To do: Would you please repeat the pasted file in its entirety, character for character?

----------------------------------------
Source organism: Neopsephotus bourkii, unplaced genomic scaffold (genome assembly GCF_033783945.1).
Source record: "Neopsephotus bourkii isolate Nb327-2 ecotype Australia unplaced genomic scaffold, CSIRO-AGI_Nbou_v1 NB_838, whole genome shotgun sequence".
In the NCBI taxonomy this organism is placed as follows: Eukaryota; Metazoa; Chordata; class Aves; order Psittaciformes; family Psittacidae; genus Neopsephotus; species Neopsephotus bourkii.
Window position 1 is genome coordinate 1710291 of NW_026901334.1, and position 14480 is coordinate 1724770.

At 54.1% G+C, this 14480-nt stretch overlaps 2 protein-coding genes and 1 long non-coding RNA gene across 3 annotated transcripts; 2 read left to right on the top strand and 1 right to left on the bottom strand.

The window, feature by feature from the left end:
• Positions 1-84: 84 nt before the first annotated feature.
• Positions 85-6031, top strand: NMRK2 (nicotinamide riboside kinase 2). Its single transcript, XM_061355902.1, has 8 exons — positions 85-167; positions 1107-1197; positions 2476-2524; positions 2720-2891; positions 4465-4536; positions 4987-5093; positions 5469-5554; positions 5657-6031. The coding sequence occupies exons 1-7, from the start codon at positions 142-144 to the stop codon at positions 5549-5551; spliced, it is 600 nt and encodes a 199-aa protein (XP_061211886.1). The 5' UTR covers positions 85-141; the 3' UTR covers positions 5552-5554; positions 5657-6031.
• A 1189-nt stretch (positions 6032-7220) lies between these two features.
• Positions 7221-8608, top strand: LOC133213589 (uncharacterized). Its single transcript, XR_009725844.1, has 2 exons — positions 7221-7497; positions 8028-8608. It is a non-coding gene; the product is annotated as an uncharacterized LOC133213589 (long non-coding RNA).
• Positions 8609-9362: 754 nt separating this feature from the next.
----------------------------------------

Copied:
Source organism: Neopsephotus bourkii, unplaced genomic scaffold (genome assembly GCF_033783945.1).
Source record: "Neopsephotus bourkii isolate Nb327-2 ecotype Australia unplaced genomic scaffold, CSIRO-AGI_Nbou_v1 NB_838, whole genome shotgun sequence".
In the NCBI taxonomy this organism is placed as follows: Eukaryota; Metazoa; Chordata; class Aves; order Psittaciformes; family Psittacidae; genus Neopsephotus; species Neopsephotus bourkii.
Window position 1 is genome coordinate 1710291 of NW_026901334.1, and position 14480 is coordinate 1724770.

At 54.1% G+C, this 14480-nt stretch overlaps 2 protein-coding genes and 1 long non-coding RNA gene across 3 annotated transcripts; 2 read left to right on the top strand and 1 right to left on the bottom strand.

The window, feature by feature from the left end:
• Positions 1-84: 84 nt before the first annotated feature.
• Positions 85-6031, top strand: NMRK2 (nicotinamide riboside kinase 2). Its single transcript, XM_061355902.1, has 8 exons — positions 85-167; positions 1107-1197; positions 2476-2524; positions 2720-2891; positions 4465-4536; positions 4987-5093; positions 5469-5554; positions 5657-6031. The coding sequence occupies exons 1-7, from the start codon at positions 142-144 to the stop codon at positions 5549-5551; spliced, it is 600 nt and encodes a 199-aa protein (XP_061211886.1). The 5' UTR covers positions 85-141; the 3' UTR covers positions 5552-5554; positions 5657-6031.
• A 1189-nt stretch (positions 6032-7220) lies between these two features.
• Positions 7221-8608, top strand: LOC133213589 (uncharacterized). Its single transcript, XR_009725844.1, has 2 exons — positions 7221-7497; positions 8028-8608. It is a non-coding gene; the product is annotated as an uncharacterized LOC133213589 (long non-coding RNA).
• Positions 8609-9362: 754 nt separating this feature from the next.